In this course we explore how science fiction (SF), the genre perhaps most characteristic of the modern world, draws on and departs from ancient Greek and Roman literature, philosophy, myth, history, and art: in other words, how SF forms part of 'classical traditions' and constitutes a rich site for 'classical receptions,' both transmitting and transmuting ancient materials. Beginning with Mary Shelley's Frankenstein (1818), evoking antiquity in its subtitle, The Modern Prometheus, we consider a wide range of materials--mainly literature and film--from several theoretical perspectives in the fields of SF studies and Classics. Readings from modern authors including Kafka, Borges, Herbert, Le Guin, and Dick; ancient authors including Homer, Aeschylus, Lucretius, Ovid, and Lucian; and screenings from directors including Wilcox, Tarkovsky, Kubrick, Cronenberg, and Scott. (Also listed as CLAS 1317.)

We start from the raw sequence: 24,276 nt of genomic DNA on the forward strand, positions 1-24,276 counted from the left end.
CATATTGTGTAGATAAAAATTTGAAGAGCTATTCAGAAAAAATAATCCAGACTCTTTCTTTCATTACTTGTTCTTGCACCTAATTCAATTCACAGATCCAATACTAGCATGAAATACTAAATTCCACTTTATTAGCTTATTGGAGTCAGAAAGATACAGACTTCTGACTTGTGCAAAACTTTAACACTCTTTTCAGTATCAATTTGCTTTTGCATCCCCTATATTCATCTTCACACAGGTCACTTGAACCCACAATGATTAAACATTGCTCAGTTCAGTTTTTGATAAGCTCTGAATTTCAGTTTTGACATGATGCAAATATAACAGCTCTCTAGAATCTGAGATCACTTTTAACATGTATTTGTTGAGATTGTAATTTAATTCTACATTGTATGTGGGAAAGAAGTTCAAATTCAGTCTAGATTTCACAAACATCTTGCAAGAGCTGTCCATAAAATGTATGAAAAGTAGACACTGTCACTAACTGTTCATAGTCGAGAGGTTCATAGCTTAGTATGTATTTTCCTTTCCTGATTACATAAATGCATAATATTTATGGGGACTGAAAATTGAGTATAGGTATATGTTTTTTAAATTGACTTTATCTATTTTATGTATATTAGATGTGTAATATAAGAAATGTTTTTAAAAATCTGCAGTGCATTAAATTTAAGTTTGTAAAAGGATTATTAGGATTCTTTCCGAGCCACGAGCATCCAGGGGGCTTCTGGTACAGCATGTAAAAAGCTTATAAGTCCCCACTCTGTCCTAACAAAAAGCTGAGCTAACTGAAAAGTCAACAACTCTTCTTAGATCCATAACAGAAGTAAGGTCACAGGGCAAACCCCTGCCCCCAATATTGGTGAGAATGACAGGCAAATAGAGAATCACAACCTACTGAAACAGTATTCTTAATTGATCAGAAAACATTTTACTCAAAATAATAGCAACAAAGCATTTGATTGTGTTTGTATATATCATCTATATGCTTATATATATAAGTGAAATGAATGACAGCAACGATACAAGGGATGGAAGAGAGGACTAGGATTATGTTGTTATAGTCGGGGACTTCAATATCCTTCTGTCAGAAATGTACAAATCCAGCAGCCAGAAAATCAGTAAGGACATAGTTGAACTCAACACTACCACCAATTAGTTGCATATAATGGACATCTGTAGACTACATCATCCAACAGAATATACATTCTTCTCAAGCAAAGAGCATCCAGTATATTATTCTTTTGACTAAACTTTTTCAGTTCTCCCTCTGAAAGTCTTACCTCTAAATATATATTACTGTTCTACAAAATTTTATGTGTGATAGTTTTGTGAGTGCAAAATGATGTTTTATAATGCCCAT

3 credits
Lower Division
Approaches to Creation and Analysis | The Humanities